Last Saturday, I was invited to my brother’s house for an afternoon “working session.” We toiled away in his upstairs home office while his wife, Miss Mary, visited with her sister, Dianne. As we went over story and essay ideas for his next book, I could hear the sounds of kitchen tools mixed in with laughter and conversation. At six o’clock, we were summoned to dinner.
Sharing a meal with friends and family is a special treat.
Here at The Coop, my evening meal is often eaten standing up at the counter and it might consist of some cheese and crackers washed down with raw goat milk. The Encyclopedic Cook Book makes it seem easy to be a gal on the go with a meal routine.
(From Culinary Arts Institute’s The Encyclopedic Cook Book, copyright 1950.)
For a while, it seemed like the almost-sacred act of family mealtime might make a comeback. In her 1980 basement, Doris Christopher had an idea to help preserve family mealtime and she created The Pampered Chef. So enticing was the idea, I became a Pampered Chef consultant in the early 1990’s. After a day of working at my first Big Corporation, I’d lug my two crates of tools and baking stones into someone’s house and demonstrate simple recipes. I developed my “pitch” or “testimonial” about why I wanted to be a successful consultant. The Pampered Chef “business opportunity” was going to help me become the person I wanted most to be, which was a stay at home wife and mother. Even though I didn’t have any children, if I just sold enough pizza stones, this life might be possible.
After my first few months of minor success, my up-line director and I traveled to Chicago for a Pampered Chef national conference. It was a well-orchestrated event and although I didn’t get to meet Doris Christopher personally, her stage presence was just as humble and wise as she seemed in the various consultant publications I received. When I got home from Chicago, I set up my own basement office in the suburban Cape Cod-style house my husband and I owned. I toiled away at my “direct sales opportunity” for another year until my day job demanded more of my energy.
Things didn’t turn out exactly as I had hoped.
The Pampered Chef, Ltd. is still in business. Berkshire Hathaway acquired the company in 2002 and I’m glad things turned out well for Doris Christopher. I still have most of the kitchen tools and baking stones from that entrepreneurial venture and I do most of my cooking on the weekends when I try to stock-pile meals for the coming week. It’s not perfect and it’s not like having a meal with family and friends.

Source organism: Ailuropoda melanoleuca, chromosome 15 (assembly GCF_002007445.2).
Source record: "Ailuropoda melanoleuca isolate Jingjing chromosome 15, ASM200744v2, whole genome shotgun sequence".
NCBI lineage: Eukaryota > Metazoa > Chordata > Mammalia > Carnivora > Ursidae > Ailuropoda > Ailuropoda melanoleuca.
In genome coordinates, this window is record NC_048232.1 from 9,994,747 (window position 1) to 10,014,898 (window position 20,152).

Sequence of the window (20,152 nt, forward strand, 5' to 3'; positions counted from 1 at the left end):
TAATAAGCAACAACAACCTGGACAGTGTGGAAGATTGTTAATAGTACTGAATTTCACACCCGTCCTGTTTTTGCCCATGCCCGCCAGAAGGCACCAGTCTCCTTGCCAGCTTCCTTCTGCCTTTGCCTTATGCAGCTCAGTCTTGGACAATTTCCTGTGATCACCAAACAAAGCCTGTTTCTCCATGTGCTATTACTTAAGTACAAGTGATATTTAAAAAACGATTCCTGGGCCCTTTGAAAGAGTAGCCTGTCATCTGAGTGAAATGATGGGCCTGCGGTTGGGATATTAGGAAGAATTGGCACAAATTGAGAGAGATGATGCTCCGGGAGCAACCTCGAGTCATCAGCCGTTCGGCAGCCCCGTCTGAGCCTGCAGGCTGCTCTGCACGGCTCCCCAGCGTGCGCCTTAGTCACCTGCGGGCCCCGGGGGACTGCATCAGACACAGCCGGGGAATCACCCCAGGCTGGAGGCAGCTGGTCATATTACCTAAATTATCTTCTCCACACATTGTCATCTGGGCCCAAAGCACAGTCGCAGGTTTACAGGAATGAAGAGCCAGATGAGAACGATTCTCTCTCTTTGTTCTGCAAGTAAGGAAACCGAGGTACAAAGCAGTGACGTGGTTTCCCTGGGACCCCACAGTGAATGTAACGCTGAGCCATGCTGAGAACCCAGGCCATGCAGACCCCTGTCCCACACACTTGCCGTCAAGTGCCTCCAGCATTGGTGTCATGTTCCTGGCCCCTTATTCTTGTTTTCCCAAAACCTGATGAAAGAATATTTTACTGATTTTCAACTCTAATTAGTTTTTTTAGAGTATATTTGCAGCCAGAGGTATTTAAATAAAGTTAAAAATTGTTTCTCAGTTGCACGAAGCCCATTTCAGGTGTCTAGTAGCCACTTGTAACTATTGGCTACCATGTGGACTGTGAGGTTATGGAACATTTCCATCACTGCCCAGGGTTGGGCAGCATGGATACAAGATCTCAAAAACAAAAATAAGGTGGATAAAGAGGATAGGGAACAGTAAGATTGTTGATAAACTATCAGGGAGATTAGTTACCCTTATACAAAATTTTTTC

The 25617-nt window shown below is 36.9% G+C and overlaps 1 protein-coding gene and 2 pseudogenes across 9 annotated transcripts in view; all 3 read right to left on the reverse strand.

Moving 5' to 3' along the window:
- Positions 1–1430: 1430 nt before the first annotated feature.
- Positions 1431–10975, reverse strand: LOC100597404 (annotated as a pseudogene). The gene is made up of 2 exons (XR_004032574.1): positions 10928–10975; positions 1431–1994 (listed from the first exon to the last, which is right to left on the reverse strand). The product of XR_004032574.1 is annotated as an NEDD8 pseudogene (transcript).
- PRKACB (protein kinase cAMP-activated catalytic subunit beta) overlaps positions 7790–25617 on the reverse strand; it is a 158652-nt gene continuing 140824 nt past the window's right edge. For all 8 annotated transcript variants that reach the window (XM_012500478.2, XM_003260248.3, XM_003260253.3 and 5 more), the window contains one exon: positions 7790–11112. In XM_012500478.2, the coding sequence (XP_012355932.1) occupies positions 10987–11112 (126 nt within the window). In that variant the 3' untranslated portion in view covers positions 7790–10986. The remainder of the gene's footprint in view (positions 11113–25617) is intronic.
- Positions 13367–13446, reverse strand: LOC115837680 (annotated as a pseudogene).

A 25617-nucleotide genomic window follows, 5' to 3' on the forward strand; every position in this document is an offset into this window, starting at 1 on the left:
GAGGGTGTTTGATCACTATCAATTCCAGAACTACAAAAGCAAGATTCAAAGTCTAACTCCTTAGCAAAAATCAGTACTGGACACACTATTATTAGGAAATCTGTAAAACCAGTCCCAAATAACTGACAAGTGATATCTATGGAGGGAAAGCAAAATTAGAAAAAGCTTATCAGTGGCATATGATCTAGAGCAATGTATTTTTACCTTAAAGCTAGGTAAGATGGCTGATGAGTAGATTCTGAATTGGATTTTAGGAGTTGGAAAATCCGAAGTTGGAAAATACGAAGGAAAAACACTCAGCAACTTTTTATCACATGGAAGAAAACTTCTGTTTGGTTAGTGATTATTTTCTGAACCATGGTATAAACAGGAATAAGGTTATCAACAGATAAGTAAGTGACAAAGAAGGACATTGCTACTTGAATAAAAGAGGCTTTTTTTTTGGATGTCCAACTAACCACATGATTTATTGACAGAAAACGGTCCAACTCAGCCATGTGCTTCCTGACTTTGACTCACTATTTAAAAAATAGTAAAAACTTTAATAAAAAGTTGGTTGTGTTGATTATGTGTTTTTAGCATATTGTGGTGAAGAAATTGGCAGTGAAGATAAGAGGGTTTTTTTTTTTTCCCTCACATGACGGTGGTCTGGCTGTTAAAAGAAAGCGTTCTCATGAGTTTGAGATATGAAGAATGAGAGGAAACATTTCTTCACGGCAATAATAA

I’m sure someone is working on a smart phone application for it, though, and when they do I’ll be the first person to download it. Until then, I’m grateful to the people who keep mealtime sacred and occasionally invite me to their table.
It seems a weiner dog is a requirement. And though that glass table is stylish, how does one sit down at it with a plant growing underneath?
I’ve got some nice Pampered Chef toys, apple peelers (with an attachment that perhaps you can explain, since neither the company nor the website can), choppers, the like, but I got them at thrift stores.
Funny how food goes so much further and tastes so much better when it’s shared with friends and family. Especially when Mary cooks it.
I do remember when Pampered Chef was all the rage; I’m sure Miss Mary still has PC cooking gadgets remaining from the 80s; I think Mark’s former nursery school teacher is still in the biz.
Sharing meals; breaking bread with friends–these were things that were common with people and friends, while families gathered around food, drink, and sometimes polka music (remember Richie’s gatherings?). It’s not quite the same sitting down around a Facebook post, as it is across the table from real humans. We are all very, very busy.
Glad you were able to join us. It was fun.